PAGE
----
3. Focus on and work with industry partners to get proper bi-directional and M-Card capable CableCARD tuners. Surely ATI cannot be the only vendor available. Competition is good for this sort of thing. We know that at least the custom installers would be chomping at the bit for these new tuners, if not the general Media Center demographic.
4. Pursue proper relationships with DirecTV and Dish Network. We know it’s coming, just get on it.
5. Get proper MediaRoom IPTV integration. Really now, what the heck is wrong with you? You provide the foundation for IPTV services that AT&T’s U-verse service uses. The Xbox 360 and Media Center PCs would seen to be natural choices for digital TV receivers for this kind of service. We’ve seen Xbox 360 demos doing it! This of course also applies to all your customers in other regions like Europe.
6. Remember that whole Online Media Services thing? What happened to all the partners with fun and interesting online content that could be streamed? Currently they’re pretty much extinct. It’s time to start talking to Hulu, CBS, Fox, Universal, and the others who have their back catalogues of TV shows online for streaming and develop proper Media Center portals for these applications.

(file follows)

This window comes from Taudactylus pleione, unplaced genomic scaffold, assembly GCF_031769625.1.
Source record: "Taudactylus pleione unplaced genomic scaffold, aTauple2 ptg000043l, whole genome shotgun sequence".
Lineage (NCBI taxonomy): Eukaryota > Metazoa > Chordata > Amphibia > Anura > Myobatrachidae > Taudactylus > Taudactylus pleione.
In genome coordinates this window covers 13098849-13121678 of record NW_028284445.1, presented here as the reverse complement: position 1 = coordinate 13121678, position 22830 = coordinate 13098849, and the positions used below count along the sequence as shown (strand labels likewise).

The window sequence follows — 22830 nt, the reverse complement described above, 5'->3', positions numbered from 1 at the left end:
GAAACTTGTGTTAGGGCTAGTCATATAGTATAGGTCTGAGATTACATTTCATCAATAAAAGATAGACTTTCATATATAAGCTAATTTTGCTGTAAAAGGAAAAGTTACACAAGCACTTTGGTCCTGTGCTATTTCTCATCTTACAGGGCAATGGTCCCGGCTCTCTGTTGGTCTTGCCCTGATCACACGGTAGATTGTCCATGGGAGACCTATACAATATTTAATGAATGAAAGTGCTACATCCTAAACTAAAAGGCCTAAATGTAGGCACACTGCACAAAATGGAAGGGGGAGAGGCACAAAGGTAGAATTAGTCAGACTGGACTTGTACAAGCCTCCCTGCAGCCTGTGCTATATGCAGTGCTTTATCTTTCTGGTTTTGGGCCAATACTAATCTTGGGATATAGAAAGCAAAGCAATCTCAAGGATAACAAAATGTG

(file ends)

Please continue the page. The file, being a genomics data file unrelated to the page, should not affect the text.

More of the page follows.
7. So again, let’s reiterate… a PC is a highly versatile platform, Microsoft provides the operating systems for the vast majority of PCs and servers in the market today. Microsoft already saw fit to leverage their Windows Server experience in the form of a home server environment called Windows Home Server. Why proper Media Center backup, remote scheduling, plus real-time storage to and from a WHS box from a Media Center PC was not included is unfathomable. Version 2.0 of WHS needs to fix this, very badly.
8. Once the Media Center world looks more coherent and hopefully a bit more rosy, start evangelizing the platform again. See #9 for why Media Center needs specific PR work.